Reloading Issue – cases
OK, I will kick this example off by talking about an issue that caused me grief back before the internet when research was a royal pain. This issue deals with step number 2 above, case re-sizing. Generically, case re-sizing involves restoring the case to the SAAMI standard case size for the caliber, and is usually a straight wall “type” or a bottle neck “type”. Usually, a straight wall case refers to the short, pistol calibers, although there are larger straight walled rifle cases. The pistol cases being rather short respond very well to “carbide” resizing dies, meaning that the carbide size ring is so slick for a short pull that the brass case can be pressed through the die without the need for lubrication. And this has been my experiance. I have never had or seen a problem with carbide resizer dies on pistol
Not so with the bottle neck “types”. Even though “carbide” dies are available for some bottle neck cases, all such cases require lubrication as a result of additional forces encountered in re-sizing.
PROBLEM: I was new to reloading and had no data source other than the manuals I had obtained. All the manuals, even today, will tell you that you must properly lubricate bottle necks. Too much lubrication will result in hydraulic case dents, too little will mean a case stuck in the die. But the “how” to achieve the “proper” part is not well explained, even today. So, time to experiment. Back then, I had a lub pad and some super honey-like, very gooey and messy lube. I glop it on the case, bolt the reloader and dies to the earth’s core, and ram the case into the die. I remove it, and ugh ! I figured out right away what a hadraulic case dent means. Several tries later, each with less and less lube, I finally have a case without dents. Success. That technique seems right. I was happy. THEN it happened. I was lightly lubeing and ramming away and wham. Resistance. I tug harder and the case just won’t come out. I really tug and the handle comes free as does the base of the case. The rest of the case is just, well, stuck.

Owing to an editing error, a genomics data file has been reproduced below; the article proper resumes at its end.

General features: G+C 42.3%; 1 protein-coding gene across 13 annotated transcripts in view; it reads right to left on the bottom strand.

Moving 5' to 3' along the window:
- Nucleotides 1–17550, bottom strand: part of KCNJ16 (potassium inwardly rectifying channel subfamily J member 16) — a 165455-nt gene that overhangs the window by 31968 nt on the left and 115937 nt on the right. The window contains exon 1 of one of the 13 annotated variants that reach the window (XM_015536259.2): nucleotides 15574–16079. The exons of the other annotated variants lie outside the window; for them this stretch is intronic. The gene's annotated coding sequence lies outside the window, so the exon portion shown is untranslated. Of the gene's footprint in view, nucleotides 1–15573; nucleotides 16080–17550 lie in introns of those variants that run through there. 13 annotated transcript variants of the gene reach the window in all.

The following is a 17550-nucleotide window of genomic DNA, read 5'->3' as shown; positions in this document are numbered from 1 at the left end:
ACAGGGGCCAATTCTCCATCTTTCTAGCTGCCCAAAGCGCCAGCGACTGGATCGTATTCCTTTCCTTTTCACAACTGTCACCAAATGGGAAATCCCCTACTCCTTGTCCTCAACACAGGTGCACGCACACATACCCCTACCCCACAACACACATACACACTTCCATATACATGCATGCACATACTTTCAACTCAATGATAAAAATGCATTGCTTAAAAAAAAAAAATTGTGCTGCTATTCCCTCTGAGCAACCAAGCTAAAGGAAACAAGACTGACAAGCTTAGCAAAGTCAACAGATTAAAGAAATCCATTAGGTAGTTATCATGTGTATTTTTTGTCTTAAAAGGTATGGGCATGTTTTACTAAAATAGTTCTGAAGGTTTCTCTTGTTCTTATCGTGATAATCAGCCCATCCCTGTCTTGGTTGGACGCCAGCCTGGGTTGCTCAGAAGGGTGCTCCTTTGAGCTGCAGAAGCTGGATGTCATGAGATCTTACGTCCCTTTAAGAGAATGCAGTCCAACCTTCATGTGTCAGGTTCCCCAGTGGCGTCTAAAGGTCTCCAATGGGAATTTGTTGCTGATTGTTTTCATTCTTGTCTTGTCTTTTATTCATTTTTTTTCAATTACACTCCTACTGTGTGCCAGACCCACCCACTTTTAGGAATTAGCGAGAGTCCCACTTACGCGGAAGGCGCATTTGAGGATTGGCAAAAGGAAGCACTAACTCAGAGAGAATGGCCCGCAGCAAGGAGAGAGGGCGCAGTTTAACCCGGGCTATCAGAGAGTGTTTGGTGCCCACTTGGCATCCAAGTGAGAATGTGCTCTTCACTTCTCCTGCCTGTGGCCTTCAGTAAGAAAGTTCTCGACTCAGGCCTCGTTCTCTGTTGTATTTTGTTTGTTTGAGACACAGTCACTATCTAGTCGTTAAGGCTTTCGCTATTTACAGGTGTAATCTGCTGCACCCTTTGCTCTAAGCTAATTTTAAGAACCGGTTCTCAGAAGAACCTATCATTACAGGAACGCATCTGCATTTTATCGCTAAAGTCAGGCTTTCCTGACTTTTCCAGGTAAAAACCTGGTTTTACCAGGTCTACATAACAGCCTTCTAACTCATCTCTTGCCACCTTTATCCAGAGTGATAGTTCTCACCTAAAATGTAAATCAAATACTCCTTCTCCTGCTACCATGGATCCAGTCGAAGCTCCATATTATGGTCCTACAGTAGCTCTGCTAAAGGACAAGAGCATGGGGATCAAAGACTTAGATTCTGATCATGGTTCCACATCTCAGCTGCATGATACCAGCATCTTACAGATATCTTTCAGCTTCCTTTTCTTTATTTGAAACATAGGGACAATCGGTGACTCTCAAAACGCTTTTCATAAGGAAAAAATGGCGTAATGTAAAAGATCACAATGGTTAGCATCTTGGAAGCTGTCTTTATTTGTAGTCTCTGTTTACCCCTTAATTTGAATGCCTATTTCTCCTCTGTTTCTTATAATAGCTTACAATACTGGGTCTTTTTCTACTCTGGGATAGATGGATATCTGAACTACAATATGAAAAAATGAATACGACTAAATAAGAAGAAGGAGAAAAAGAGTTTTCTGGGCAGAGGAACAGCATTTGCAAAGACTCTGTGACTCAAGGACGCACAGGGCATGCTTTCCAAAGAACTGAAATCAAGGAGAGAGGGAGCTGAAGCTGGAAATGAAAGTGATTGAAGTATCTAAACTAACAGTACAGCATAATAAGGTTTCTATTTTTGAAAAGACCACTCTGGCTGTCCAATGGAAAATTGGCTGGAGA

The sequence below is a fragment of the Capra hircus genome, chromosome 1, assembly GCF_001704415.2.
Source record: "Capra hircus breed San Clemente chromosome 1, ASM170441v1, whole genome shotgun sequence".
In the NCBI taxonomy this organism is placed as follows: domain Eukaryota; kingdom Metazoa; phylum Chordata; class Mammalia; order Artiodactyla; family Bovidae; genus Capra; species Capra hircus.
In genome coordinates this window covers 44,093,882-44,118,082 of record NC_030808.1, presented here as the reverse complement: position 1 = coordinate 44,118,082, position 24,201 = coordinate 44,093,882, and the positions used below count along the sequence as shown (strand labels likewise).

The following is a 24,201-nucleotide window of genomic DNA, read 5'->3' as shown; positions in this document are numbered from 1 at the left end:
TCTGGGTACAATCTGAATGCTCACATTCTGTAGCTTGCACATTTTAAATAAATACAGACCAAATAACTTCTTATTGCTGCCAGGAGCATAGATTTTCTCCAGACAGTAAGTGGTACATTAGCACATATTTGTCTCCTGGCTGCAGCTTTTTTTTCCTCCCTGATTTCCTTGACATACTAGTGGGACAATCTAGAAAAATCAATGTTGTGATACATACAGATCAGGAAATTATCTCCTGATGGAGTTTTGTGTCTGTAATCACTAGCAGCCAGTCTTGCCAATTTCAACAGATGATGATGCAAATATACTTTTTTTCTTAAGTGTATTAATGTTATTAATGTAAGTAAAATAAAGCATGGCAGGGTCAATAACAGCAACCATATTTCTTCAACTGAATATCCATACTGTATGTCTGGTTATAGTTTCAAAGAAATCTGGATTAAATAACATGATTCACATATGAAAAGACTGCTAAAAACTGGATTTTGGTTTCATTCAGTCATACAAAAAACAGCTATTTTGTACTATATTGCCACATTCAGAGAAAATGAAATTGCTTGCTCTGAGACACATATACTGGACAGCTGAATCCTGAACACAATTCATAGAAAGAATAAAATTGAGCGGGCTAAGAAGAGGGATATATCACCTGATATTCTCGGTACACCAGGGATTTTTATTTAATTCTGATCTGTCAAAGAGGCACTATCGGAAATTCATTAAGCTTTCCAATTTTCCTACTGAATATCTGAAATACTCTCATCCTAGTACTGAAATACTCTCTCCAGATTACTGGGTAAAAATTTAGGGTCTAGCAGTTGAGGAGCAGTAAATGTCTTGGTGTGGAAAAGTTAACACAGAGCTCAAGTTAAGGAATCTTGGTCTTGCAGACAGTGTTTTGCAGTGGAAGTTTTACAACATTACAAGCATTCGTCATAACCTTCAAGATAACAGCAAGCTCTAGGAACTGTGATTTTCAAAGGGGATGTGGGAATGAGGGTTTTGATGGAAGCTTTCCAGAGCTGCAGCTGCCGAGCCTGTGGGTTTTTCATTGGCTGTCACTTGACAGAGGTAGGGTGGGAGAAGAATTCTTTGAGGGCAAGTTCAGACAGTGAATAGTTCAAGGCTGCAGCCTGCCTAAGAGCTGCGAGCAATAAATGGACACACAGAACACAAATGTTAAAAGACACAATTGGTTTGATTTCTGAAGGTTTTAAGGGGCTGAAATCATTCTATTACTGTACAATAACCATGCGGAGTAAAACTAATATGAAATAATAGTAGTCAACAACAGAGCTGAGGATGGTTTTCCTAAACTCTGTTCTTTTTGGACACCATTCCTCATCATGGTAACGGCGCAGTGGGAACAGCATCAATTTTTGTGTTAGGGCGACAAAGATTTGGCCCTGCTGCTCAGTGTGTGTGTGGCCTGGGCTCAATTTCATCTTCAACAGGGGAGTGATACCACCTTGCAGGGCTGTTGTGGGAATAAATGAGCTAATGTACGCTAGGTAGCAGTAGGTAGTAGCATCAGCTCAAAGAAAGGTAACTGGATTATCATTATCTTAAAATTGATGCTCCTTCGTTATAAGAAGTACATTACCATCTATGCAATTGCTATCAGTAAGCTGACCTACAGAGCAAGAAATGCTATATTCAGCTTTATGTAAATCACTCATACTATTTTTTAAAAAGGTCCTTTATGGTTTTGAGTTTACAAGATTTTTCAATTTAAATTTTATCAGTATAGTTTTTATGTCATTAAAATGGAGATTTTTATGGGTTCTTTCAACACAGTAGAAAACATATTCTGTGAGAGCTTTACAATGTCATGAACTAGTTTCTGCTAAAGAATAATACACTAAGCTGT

SOLUTION: Lets skip forward in time about three weeks later when I recieved my order for an RCBS Stuck Case Removal tool. The instructions say to remove the die decapper and drill and tap the base of the case in the primer hole to allow the removal tool to be screwed into the case and with the attachments, allow the case to be removed with a bolt pulling it out via the tap hole. Well, this tool does NOT apply if you have broken the base of the case off.
Long story short, I finally threw the die and stuck case in the deep freeze. Took it out and pushed from the top with a small wood dowel and the partial case fell out. Be sure to clean and oil the die a bit cause it will be dripping wet from the condensation. They do rust easy.